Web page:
In order to understand what really makes your watch tick, you’ll first need to learn about the various mechanisms by which a watch can be powered.
These mechanisms are referred to as “watch movements,” and they are a defining characteristic in the artistry of watchmaking.
We’ve created an in-depth guide that covers each different type of watch movement, exploring the inner workings of this complex topic – both literally and figuratively. Whether you are a longtime collector or a new arrival to the world of fine watches, this is a practical resource you won’t want to be without.
Exploring the Different Mechanisms of Watches
Watch movement is just one of the many carefully-considered decisions involved in the watchmaking process. Even the smallest details of a timepiece have a part to play in its aesthetic and function. Each of the different watch movements can be appreciated for the unique quality it contributes to the finished piece.
Watch Movements Vs. Watch Types
There is often confusion surrounding watch movements vs. watch types, but each is its own distinct subject.
- Watch movement is the mechanism that allows a watch to continue ticking and thus, accurately telling time.
- Watch type refers to a watch’s categorization based on features, design, and other factors.
Popular watch types include those such as racing, dress, nautical, field, and aviation watches. Each of these types has distinguishing functional and aesthetic features. All three types of watch movement can be found across the various categories of watch types. The actual movement that powers a watch is unrelated (and independent to) the type of watch.
How Watch Movement Evolved Over Time
During the 1800s, watches emerged as both a fashion trend and a staple of convenience. The earliest designs were intended to be carried in a pocket (hence the name, “pocket watches”), and were usually attached to a chain of some sort. Pocket watches of this era relied on mechanical movement, so the wearer had to periodically wind their watch so that it would continue ticking.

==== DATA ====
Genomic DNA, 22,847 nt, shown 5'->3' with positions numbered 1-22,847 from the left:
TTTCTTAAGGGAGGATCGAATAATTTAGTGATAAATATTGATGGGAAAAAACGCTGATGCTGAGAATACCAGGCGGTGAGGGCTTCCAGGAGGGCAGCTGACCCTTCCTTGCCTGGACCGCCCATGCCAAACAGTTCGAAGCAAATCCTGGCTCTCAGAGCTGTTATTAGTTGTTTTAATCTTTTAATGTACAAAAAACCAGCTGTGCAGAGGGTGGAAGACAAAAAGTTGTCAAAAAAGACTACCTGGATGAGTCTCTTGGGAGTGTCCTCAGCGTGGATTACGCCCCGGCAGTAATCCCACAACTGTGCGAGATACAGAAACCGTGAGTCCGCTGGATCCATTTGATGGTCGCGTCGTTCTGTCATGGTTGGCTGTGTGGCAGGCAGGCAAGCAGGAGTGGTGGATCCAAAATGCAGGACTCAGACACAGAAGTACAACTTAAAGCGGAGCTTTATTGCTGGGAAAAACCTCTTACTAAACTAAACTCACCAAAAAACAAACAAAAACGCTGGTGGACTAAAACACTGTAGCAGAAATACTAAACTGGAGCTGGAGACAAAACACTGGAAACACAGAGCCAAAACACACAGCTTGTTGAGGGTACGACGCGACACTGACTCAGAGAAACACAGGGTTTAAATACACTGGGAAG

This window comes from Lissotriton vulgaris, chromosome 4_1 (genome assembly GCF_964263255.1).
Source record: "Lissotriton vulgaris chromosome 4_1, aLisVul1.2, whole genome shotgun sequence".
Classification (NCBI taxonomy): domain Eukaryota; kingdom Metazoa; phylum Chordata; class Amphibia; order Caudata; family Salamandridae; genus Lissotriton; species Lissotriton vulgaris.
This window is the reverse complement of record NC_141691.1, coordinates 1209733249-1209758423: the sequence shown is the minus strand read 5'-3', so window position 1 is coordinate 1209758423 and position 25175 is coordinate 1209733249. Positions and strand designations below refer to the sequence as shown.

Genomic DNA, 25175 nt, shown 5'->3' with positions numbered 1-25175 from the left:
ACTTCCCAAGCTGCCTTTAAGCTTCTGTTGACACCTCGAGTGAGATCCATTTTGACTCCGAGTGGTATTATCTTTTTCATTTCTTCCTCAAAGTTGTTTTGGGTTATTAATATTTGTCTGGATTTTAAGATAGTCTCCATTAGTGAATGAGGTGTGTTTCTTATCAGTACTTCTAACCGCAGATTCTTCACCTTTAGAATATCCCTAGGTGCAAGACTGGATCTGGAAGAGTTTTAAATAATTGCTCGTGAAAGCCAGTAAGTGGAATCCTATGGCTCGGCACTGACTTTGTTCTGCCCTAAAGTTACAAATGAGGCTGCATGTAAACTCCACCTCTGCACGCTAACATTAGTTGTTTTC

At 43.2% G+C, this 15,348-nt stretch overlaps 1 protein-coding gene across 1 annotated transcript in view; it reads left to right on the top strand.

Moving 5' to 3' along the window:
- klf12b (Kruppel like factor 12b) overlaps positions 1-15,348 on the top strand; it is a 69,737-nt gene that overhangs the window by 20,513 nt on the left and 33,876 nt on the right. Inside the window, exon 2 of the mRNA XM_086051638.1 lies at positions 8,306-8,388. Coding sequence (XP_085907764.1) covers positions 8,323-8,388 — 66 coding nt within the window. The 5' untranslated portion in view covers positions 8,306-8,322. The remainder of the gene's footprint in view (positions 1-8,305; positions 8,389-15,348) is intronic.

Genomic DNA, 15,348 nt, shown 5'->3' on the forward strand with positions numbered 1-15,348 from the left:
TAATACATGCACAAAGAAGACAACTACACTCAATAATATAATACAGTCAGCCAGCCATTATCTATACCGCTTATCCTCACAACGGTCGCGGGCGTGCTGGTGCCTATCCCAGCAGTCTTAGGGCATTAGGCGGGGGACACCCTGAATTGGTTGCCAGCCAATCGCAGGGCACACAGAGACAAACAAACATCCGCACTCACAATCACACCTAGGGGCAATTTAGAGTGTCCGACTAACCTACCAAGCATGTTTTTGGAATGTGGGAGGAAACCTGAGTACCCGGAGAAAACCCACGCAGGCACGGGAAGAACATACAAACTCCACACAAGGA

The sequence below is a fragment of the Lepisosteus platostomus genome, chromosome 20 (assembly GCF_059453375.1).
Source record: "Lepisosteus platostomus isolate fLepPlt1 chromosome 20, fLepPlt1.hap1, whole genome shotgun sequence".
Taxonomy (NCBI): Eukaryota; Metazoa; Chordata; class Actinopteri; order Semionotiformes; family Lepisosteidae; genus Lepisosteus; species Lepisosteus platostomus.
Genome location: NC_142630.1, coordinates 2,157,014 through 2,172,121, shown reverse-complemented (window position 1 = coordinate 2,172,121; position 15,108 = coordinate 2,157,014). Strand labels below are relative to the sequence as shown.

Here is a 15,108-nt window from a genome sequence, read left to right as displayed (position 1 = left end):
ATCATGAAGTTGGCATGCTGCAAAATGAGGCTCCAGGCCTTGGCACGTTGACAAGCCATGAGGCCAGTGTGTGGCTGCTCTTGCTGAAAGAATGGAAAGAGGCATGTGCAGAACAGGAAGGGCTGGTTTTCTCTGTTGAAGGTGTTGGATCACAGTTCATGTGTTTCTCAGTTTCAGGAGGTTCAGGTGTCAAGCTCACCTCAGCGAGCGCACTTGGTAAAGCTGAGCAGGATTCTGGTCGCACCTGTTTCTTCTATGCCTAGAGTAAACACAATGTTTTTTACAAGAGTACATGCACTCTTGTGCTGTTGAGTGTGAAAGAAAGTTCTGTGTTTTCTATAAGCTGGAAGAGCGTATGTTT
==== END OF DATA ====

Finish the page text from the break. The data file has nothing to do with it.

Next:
It wasn’t long before the first versions of wristwatches began to appear. These were also powered by mechanical watch movement, but technological advancements soon made automatic movement an option. However, an automatic movement was initially reserved for pocket watches, and it wasn’t until post-WWI that it was used in wristwatches as well.
In the 1960s, revolutionary watch brand Seiko debuted the world’s first quartz-powered watch. Their Quartz Astron 350SQ was unlike anything that had been seen before. The Japanese-based brand transformed the industry with this new innovation, raising the bar for accuracy and convenience.
Each of the three types of watch movement represents major milestones in the history of watchmaking, and all are still very present in the market today.
In the beginning, watchmakers crafted incredibly intricate networks of gears, miniaturized to fit inside of a mechanical pocket watch. Mechanical movement requires every single gear to adhere to its precise pace for timekeeping accuracy.
In order to keep a mechanical watch ticking, the wearer must regularly wind it.
As automatic and quartz watches become increasingly popular, mechanical watches are growing rarer. This, combined with the craftsmanship required to devise their complicated inner workings, makes mechanical watches a highly desirable collectors’ item.
The automatic movement operates by similar principles to mechanical movement, but they are completely self-winding. With the capability to collect the energy produced by the natural movements of the wearer’s wrist (using a weighted rotor mechanism), the watch can wind itself.
The rotor mechanism adds a certain weight to an automatic watch, lending a sense of durability and comfort for many wearers. For fans of automatic watches, it is this uniquely tangible reminder of the watch’s quality – not to mention its convenience – that makes it their movement type of choice.
Despite being the most recently-developed movement type, quartz movement is also the simplest. An internal battery creates a subtle vibration in a minuscule piece of quartz, and the highly specific frequency of this movement is what maintains the watch’s accurate ticking.
Quartz watches are lightweight, incomparably accurate, and easy to maintain. As such, they have become a dominant presence on the watch market.
Which Movement Is Best for You?
Of the three watch movement types, there isn’t necessarily one that is “better” than the other. Instead, it is a matter of personal preference.
Factors to consider include:
- How much maintenance/upkeep do you want to do
- The physical feel of the watch
- Your feelings about tradition vs. modern convenience
Shop Unique Microbrand Watches from Serket Watch
Although there are many opinions on the best type of watch movement, one thing is for certain: quality craftsmanship, reliable performance, and sophisticated design are the foundation of any well-rounded watch collection. Serket Watch crafts limited-edition collections featuring a range of original designs, presenting a modern take on the time-honored tradition of watchmaking.
Explore our currently available designs to discover your next wardrobe staple today.
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